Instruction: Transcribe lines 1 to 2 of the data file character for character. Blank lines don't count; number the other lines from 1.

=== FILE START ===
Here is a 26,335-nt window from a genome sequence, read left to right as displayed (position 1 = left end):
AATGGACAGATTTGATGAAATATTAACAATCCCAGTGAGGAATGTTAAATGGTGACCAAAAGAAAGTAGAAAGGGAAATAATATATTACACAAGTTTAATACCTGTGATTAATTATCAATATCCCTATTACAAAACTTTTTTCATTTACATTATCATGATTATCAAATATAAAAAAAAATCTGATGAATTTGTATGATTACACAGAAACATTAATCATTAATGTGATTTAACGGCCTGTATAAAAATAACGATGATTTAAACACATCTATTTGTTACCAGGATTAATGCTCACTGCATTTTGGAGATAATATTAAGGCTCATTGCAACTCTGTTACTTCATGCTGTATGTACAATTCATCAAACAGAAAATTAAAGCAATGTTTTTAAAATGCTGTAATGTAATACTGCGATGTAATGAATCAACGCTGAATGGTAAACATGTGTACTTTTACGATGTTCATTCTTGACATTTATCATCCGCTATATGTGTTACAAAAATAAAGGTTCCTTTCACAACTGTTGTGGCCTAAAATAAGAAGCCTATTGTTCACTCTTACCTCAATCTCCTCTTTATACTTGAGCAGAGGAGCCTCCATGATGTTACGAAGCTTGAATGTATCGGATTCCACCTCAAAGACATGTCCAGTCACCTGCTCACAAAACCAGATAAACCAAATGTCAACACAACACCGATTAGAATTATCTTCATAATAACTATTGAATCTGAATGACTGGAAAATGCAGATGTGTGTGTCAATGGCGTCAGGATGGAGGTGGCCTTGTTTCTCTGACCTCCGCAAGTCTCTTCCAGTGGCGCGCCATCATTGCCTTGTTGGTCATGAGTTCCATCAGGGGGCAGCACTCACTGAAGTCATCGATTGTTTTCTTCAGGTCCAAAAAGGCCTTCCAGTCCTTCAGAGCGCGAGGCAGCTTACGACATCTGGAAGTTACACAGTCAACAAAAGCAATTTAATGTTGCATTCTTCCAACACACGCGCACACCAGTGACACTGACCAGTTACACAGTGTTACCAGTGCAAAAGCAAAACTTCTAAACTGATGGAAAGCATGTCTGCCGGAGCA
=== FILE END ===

Here is a 26,335-nt window from a genome sequence, read left to right as displayed (position 1 = left end):
AATGGACAGATTTGATGAAATATTAACAATCCCAGTGAGGAATGTTAAATGGTGACCAAAAGAAAGTAGAAAGGGAAATAATATATTACACAAGTTTAATACCTGTGATTAATTATCAATATCCCTATTACAAAACTTTTTTCATTTACATTATCATGATTATCAAATATAAAAAAAAATCTGATGAATTTGTATGATTACACAGAAACATTAATCATTAATGTGATTTAACGGCCTGTATAAAAATAACGATGATTTAAACACATCTATTTGTTACCAGGATTAATGCTCACTGCATTTTGGAGATAATATTAAGGCTCATTGCAACTCTGTTACTTCATGCTGTATGTACAATTCATCAAACAGAAAATTAAAGCAATGTTTTTAAAATGCTGTAATGTAATACTGCGATGTAATGAATCAACGCTGAATGGTAAACATGTGTACTTTTACGATGTTCATTCTTGACATTTATCATCCGCTATATGTGTTACAAAAATAAAGGTTCCTTTCACAACTGTTGTGGCCTAAAATAAGAAGCCTATTGTTCACTCTTACCTCAATCTCCTCTTTATACTTGAGCAGAGGAGCCTCCATGATGTTACGAAGCTTGAATGTATCGGATTCCACCTCAAAGACATGTCCAGTCACCTGCTCACAAAACCAGATAAACCAAATGTCAACACAACACCGATTAGAATTATCTTCATAATAACTATTGAATCTGAATGACTGGAAAATGCAGATGTGTGTGTCAATGGCGTCAGGATGGAGGTGGCCTTGTTTCTCTGACCTCCGCAAGTCTCTTCCAGTGGCGCGCCATCATTGCCTTGTTGGTCATGAGTTCCATCAGGGGGCAGCACTCACTGAAGTCATCGATTGTTTTCTTCAGGTCCAAAAAGGCCTTCCAGTCCTTCAGAGCGCGAGGCAGCTTACGACATCTGGAAGTTACACAGTCAACAAAAGCAATTTAATGTTGCATTCTTCCAACACACGCGCACACCAGTGACACTGACCAGTTACACAGTGTTACCAGTGCAAAAGCAAAACTTCTAAACTGATGGAAAGCATGTCTGCCGGAGCA